Sand filters have been used in the United States for over 100 years. Design has improved significantly in the 1990's. They are a type of aerobic system, meaning they are oxygen rich. In addition to physically filtering the water, they perform as a biological filter. Microorganisms, highly adapted to decomposing wastewater, live on the sand grains. These organisms convert much of the carbon or organic matter in the wastewater to carbon dioxide (CO2). They also convert ammonia (NH3) and organic N to nitrate (NO3-). If the filter recirculates, then the nitrate will pass from the sand filter into an anaerobic or oxygen deplete environment in the recirculation tank. This allows denitrification, or the transformation from nitrate (NO3) to nitrogen gas (N2(g)). Nitrate may be reduced partially to nitrite or completely to nitrogen gas. Complete reduction requires an organic carbon source, which is usually abundant in the septic tank effluent. Recirculating sand filters have the advantage of being a technology capable of significant nitrogen reductions.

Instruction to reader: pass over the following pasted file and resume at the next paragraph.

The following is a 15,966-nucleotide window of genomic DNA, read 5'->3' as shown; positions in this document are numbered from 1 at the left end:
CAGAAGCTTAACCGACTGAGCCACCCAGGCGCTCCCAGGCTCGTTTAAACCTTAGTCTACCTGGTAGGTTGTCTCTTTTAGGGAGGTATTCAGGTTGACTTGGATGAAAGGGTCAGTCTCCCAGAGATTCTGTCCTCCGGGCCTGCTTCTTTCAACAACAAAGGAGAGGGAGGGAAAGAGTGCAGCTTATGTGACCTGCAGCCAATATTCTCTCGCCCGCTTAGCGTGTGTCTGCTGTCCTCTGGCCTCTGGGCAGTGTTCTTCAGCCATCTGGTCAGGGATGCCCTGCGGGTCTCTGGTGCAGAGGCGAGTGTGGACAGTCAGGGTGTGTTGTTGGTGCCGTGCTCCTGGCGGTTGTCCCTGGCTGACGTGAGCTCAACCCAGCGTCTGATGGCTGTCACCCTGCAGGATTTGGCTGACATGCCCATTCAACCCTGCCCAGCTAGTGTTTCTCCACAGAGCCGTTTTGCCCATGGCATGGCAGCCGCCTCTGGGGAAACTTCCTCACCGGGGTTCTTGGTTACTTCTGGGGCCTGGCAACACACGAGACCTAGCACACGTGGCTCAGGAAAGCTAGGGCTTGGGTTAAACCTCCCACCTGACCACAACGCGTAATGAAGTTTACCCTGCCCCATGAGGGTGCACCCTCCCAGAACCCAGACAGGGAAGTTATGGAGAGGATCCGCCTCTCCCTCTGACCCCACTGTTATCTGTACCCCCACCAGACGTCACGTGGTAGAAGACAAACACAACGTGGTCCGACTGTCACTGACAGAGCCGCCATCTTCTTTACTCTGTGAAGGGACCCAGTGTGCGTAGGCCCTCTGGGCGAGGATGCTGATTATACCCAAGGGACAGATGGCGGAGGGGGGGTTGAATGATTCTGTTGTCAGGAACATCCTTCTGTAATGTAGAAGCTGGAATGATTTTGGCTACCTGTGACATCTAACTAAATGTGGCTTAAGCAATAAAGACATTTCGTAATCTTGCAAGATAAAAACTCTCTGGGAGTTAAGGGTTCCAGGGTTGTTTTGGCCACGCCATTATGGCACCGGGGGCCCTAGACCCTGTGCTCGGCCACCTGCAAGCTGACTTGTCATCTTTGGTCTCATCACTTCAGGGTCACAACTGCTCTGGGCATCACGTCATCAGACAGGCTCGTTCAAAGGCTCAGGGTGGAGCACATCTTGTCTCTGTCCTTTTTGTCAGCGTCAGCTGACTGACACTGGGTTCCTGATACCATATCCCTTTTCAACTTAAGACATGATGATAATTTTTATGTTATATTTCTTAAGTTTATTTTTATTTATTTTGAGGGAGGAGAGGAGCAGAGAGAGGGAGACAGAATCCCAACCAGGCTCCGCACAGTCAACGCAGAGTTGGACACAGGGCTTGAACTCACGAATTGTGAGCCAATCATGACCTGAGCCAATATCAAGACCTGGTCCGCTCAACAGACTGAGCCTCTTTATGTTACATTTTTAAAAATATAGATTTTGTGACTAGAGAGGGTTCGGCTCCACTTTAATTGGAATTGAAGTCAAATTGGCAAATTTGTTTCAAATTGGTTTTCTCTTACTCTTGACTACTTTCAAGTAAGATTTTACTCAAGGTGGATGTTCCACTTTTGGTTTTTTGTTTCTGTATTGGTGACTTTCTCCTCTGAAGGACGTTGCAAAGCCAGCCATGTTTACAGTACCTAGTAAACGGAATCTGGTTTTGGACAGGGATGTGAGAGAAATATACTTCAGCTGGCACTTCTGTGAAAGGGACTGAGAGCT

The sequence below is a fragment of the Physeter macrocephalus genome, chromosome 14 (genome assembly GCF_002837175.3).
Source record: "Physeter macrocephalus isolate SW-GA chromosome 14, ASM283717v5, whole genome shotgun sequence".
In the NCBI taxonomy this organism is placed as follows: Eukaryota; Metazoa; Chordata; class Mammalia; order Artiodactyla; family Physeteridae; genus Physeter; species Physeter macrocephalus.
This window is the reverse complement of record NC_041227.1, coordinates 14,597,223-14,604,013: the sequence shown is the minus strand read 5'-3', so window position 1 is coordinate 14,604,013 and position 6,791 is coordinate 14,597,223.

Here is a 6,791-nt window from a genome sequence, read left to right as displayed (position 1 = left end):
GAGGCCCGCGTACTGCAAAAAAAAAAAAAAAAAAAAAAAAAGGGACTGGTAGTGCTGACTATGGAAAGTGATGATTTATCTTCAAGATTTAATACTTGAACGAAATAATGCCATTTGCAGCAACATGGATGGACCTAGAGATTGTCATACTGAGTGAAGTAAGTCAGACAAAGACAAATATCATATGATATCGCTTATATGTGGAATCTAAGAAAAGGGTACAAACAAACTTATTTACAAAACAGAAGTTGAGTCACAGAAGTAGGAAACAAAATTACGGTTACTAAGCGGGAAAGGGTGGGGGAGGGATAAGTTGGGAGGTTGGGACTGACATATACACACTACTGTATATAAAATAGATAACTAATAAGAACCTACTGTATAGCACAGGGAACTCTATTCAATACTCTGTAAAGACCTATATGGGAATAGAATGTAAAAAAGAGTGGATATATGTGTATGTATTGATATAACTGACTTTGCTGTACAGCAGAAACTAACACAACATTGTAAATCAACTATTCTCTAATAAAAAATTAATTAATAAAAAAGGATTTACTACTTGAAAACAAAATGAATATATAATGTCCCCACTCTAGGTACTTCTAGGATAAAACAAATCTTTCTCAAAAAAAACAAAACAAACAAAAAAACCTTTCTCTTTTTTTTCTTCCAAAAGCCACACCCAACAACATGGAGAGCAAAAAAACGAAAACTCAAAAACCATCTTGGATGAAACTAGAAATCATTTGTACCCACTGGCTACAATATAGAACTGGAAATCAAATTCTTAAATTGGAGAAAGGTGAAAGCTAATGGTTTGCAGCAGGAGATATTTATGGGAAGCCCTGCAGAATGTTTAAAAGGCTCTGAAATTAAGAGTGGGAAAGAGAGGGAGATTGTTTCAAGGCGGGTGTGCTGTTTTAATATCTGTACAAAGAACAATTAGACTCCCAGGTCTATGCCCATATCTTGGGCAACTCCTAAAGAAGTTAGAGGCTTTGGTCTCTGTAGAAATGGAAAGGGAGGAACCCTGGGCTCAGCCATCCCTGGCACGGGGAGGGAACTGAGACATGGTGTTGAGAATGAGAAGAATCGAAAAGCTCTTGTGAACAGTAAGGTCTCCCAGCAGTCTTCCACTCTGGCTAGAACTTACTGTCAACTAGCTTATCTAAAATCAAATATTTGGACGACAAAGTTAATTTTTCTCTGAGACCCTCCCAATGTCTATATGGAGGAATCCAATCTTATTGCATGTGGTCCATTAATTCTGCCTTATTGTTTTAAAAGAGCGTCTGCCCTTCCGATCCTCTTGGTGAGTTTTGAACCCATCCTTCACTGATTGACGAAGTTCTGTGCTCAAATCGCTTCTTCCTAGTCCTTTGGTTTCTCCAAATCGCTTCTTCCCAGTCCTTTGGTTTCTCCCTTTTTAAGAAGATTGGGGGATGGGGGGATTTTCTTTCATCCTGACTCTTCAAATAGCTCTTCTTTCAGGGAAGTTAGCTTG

Sand filters have been used where conventional septic tank/absorption field systems have failed. They are a good option for sites with high groundwater, shallow bedrock, poor soils, or other restrictions. However, it is important to note that a absorption field is still required in Indiana, and therefore minimum site characteristics need to exist. Sand filters have also been used where centralized treatment is unavailable or too expensive for homes, businesses, institutions, and small residential developments/communities.
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